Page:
It’s all an illusion, but illusions can kill too.

Overview (Spoilers)

Sakura and friends are taking a day of fun together. Since Akiho hasn’t seen a Shinto shrine, and Meiling has never been to one during market day, everyone decides to go there. Too bad. Sakura wanted to go to the zoo. She’s also a bit disturbed since she had hallucinated cat ears and tails on Meiling the night before. However, there’s plenty of fun to be had around the shrine. Syaoran arrives a bit late. He was held up doing REALLY OMINOUS MAGIC all by himself. Remember, kiddies: even if your eldritch rites don’t summon C’thulu, don’t do them alone.

The hallucinations start all over again! And now, everyone is turning into animals. Everyone except for Syaoran. Huh. As her hallucinations get worse, she finds herself in a parallel world. In this idyllic valley, she and Kero watch as her friends (minus Syaoran again) lose their humanity. They turn into various cute creatures and run from an incoming storm. As they huddle under a giant tree, lightning blasts said tree to smithereens. It seems as if all Sakura’s friends are about to be killed!

Syaoran to the Rescue!
Courtesy: Funimation

That’s when Syaoran pops open the magic sphere he made earlier in the episode, using it to stop time and rip into the dimension to join Sakura. He may have spent all his magic power to do this, but he brings a helpful piece of advice. This whole world is based on Sakura’s thoughts. She wanted to see animals, so her friends became animals. She got scared that they wouldn’t turn back, so the world around her got scary. He holds her close and tells her to wish for what she really wants with all of her mental effort. With her wish, everyone returns to normal, and she captures Mirage.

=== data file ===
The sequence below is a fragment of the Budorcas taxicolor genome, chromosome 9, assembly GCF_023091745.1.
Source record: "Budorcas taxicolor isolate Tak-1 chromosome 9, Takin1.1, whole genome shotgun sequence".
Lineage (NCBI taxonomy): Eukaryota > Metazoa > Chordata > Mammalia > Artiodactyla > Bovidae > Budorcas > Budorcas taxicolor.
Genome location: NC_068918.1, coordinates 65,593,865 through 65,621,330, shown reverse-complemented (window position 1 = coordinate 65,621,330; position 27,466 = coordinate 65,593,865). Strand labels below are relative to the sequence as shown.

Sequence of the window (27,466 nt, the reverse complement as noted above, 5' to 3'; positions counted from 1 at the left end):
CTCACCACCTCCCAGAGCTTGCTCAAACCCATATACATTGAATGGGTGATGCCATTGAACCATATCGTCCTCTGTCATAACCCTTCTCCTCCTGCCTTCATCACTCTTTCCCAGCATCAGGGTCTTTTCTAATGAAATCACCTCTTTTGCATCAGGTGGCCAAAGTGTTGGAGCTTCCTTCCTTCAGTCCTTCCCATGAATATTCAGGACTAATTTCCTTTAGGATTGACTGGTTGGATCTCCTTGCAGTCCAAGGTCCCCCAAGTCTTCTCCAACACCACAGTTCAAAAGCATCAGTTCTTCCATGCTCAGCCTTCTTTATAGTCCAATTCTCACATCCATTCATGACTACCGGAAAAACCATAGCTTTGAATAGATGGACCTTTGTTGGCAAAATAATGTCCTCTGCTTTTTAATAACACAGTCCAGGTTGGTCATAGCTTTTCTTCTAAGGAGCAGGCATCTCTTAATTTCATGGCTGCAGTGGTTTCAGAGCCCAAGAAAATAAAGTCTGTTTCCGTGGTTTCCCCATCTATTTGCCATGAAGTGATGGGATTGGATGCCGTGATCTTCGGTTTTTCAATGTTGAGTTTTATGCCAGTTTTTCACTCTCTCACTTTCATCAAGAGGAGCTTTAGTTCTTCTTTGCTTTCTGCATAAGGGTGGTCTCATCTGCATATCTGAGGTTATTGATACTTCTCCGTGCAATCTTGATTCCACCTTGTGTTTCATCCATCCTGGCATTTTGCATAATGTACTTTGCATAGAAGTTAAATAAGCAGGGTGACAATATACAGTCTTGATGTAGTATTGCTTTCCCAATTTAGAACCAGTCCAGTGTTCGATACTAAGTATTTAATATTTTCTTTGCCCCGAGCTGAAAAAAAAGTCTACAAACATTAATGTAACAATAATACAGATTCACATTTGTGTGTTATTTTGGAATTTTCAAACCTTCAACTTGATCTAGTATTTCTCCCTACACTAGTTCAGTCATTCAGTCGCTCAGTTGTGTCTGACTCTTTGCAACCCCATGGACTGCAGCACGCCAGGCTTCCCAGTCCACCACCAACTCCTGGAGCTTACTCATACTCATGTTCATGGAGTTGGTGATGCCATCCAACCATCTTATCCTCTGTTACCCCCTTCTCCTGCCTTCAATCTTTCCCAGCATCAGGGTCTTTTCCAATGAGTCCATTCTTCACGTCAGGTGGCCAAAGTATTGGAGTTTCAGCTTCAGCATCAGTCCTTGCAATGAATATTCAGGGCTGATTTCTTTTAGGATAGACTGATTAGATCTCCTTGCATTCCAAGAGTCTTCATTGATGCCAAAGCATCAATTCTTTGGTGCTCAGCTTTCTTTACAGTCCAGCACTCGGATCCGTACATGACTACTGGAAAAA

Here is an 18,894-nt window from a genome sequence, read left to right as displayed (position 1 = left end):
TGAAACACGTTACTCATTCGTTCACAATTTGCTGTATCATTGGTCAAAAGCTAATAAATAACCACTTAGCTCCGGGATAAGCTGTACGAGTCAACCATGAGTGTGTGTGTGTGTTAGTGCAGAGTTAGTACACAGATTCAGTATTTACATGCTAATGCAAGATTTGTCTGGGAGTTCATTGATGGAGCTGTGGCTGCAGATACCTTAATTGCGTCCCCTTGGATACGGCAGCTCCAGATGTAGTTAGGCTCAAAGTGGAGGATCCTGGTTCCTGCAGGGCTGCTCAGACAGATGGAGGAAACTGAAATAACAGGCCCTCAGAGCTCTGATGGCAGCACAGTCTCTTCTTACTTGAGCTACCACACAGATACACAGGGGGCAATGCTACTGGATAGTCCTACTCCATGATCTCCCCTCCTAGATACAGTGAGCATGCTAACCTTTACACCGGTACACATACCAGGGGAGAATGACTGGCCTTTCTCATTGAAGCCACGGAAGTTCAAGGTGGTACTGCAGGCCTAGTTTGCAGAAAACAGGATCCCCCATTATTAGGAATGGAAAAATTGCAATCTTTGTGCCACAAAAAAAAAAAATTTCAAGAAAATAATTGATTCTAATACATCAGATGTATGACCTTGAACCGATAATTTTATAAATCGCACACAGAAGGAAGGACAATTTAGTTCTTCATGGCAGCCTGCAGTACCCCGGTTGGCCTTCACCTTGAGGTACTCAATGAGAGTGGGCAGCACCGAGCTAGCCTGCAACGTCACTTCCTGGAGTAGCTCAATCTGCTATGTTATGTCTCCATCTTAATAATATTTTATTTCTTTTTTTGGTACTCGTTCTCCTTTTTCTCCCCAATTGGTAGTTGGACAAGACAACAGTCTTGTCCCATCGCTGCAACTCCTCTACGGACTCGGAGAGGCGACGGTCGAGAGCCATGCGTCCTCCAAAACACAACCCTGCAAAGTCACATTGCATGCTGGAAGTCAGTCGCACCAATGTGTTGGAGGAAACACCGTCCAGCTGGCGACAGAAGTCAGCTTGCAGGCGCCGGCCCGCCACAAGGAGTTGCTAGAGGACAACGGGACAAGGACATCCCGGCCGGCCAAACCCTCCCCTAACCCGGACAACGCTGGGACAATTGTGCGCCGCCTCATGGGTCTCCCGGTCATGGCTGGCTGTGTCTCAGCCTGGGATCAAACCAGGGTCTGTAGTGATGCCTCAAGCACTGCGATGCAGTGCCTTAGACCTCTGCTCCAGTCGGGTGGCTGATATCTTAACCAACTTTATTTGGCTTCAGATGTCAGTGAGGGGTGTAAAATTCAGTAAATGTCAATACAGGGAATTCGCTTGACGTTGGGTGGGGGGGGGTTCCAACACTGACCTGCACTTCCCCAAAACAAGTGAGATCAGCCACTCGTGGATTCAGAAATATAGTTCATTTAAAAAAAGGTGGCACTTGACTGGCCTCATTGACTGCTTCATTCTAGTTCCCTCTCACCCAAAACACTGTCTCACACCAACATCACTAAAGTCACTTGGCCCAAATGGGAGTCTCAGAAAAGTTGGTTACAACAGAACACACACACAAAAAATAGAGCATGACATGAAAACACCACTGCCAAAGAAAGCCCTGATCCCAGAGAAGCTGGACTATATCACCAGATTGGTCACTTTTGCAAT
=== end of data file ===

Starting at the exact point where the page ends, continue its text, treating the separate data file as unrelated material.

Our Take

The last episode was really boring, but it directly leads into the plot of this episode. It made us feel like this episode was going to be a big deal. It really wasn’t. There was a bunch that the show suggests, but it is quite subtle as it goes about it. The entire point of the episode was the development of Syaoran and Sakura’s relationship. It seems like a small deal to us that he actively embraces her, but these are middle schoolers in a society this sort of thing is major. There is almost a ceremony to admitting you like someone. They have three different sets of rings to exchange on the way to getting married. A hug is important.

However, until a particular point, it’s another snoozefest. Sakura and friends party reasonably at a shrine. Yay. Once the card reveals itself, there is a palpable sense of malice that comes to a head as Syaoran charges to the rescue. Until the card shows up, the episode is just bleh. This makes me question, why was this episode not fused with the last one? Moreover, why did they bring this episode in at all? Mirage is not even in the original manga. This entire episode is FILLER. They may have been trying to build up Saku/ran, but otherwise, they are just wasting time.

There is more hidden in this episode, though. In this parallel world, if you looked up, you would not see the moon or sun, but the Earth! That suggests that the worlds created by mirage actually occur on the moon. For those that aren’t into Japanese folklore, the moon is heavily associated with rabbits, such as Akiho’s Momo. This further ties the goings on to the Akiho/Kaito/Momo trio. Since Akiho’s book predicts what these cards are going to do, and the visions suggest that Akiho is going to try to steal Sakura’s powers. But, what if the Clear Cards actually originate from Akiho? That would explain why they parallel Sakura’s old powers, but with a slightly different focus.

The technicals are the saving grace of this episode. The animation is great, and the cinematography full of interesting angles and shots. The best of everything is, again, when Syaoran jumps in with the save. Extremely dramatic, lots of fun. The voice acting is absolutely perfect throughout, with every character loaded with expression. Monica Rial (Sakura) and Jason Liebrecht (Syaoran) put some good effort in with the climactic scene, and all of the characters’ feelings came through.



I really question these last two episodes. They're so soporific. Then, they culminated in a fight that, while dramatic, isn't worth the hype. Still, it's good technicals and develops some of the plot. I give it seven time stopper spheres out of ten.


Marshall Daley

One part best-friend/philosopher, one part creepy mad scientist. Shaken, and sprinkled with geeky factoids, quirky humor, and a major case of skepticism towards the world and you might just find a cocktail that changes the way you see... Everything!

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